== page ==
character

Jim Hawkins Quotes

12 of the best book quotes from Jim Hawkins
  1. #1
    I remember him looking round the cover and whistling to himself as he did so, and then breaking out in that old sea-song that he sang so often afterwards:
    “Fifteen men on the dead man’s chest—
    Yo-ho-ho, and a bottle of rum!”
  2. #2
    “My father was always saying the inn would be ruined, for people would soon cease coming there to be tyrannized over and put down, and sent shivering to their beds; but I really believe his presence did us good. People were frightened at the time, but on looking back they rather liked it; it was a fine excitement in a quiet country life . . . ”
  3. #3
    I remember him as if it were yesterday, as he came plodding to the inn door, his sea-chest following behind him in a hand-barrow—a tall, strong, heavy, nut-brown man, his tarry pigtail falling over the shoulder of his soiled blue coat, his hands ragged and scarred, with black, broken nails, and the sabre cut across one cheek, a dirty, livid white.
  4. #4
    “I am not very sure whether he’s sane.”
    “If there’s any doubt about the matter, he is . . . ”
  5. #5
    “It was Silver’s voice, and before I had heard a dozen words, I would not have shown myself for all the world, but lay there, trembling and listening, in the extreme of fear and curiosity, for from these dozen words I understood that the lives of all the honest men aboard depended upon me alone.”
  6. #6
    “His stories were what frightened people worst of all. . . . By his own account he must have lived his life among some of the wickedest men that God ever allowed upon the sea, and the language in which he told these stories shocked our plain country people almost as much as the crimes that he described.”
  1. #7
    This grove that was now so peaceful must then have rung with cries, I thought; and even with the thought I could believe I heard it ringing still.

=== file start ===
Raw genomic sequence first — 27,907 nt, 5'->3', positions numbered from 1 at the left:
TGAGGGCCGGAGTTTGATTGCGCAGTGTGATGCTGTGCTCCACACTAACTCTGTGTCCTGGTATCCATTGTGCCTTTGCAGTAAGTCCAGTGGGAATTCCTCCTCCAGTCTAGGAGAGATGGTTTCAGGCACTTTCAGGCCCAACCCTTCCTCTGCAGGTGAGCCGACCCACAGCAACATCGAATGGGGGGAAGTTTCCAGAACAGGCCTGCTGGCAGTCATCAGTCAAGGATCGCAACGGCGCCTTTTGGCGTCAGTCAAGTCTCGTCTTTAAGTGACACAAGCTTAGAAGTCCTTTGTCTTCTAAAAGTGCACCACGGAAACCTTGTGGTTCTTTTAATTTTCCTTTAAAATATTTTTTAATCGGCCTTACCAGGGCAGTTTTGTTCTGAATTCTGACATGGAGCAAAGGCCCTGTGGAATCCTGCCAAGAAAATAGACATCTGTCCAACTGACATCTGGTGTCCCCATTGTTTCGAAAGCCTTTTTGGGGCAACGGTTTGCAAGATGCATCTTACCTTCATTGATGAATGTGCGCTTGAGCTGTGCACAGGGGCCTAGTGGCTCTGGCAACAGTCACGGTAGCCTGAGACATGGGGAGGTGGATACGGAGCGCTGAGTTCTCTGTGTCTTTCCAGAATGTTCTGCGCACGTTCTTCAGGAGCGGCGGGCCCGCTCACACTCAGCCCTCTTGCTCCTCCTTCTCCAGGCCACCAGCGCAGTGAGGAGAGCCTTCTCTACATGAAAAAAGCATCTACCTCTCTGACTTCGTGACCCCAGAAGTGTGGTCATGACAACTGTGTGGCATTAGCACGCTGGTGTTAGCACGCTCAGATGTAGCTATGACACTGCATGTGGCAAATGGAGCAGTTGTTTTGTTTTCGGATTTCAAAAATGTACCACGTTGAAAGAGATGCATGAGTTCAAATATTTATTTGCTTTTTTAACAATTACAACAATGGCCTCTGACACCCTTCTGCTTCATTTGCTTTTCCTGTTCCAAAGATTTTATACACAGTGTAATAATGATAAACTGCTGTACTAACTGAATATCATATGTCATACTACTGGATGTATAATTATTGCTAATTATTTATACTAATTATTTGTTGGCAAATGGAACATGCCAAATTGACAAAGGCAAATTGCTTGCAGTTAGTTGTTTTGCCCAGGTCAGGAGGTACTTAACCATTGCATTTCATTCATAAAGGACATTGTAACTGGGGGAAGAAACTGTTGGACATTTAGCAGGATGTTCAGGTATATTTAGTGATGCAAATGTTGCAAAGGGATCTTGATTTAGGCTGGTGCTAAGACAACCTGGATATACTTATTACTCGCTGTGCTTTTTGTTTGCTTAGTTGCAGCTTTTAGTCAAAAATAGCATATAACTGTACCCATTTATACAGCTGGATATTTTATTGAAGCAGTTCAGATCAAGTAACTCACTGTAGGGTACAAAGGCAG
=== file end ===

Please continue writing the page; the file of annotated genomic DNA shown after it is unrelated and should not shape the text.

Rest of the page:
2. #8
    Certainly he took no pains to hide his thoughts, and certainly I read them like print. In the immediate nearness of the gold, all else had been forgotten: his promise and the doctor’s warning were both things of the past, and I could not doubt that he hoped to seize upon the treasure, find and board the Hispaniola under cover of night, cut every honest throat about that island, and sail away as he had at first intended, laden with crimes and riches.
  3. #9
    But it was not its size that now impressed my companions; it was the knowledge that seven hundred thousand pounds in gold lay somewhere buried below its spreading shadow. The thought of the money, as they drew nearer, swallowed up their previous terrors. Their eyes burned in their heads; their feet grew speedier and lighter; their whole soul was bound up in that fortune, that whole lifetime of extravagance and pleasure, that lay waiting there for each of them.
  4. #10
    But what is the black spot, captain?
  5. #11
    Then it was that there came into my head the first of the mad notions that contributed so much to save our lives.
  6. #12
    [T]hese gentlemen having asked me to write down the whole particulars about Treasure Island, from the beginning to the end, keeping nothing back but the bearings of the island, and that only because there is still treasure not yet lifted, I take up my pen in the year of grace 17__ and go back to the time when my father kept the Admiral Benbow inn and the brown old seaman with the sabre cut first took up his lodging under our roof.

Books by Robert Louis Stevenson

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Treasure Island book
Robert Louis Stevenson, Robert Ingpen
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A Child's Garden of Verses book
Robert Louis Stevenson, Gyo Fujikawa
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My Shadow book
Robert Louis Stevenson, Glenna Lang
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The Bottle Imp book
Robert Louis Stevenson, Jacqueline Mair
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From a Railway Carriage book
Robert Louis Stevenson
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The Land of Counterpane book
Robert Louis Stevenson, Nancy Harrison
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The Strange Case of Dr. Jekyll and Mr. Hyde book
Robert Louis Stevenson
Chapter book
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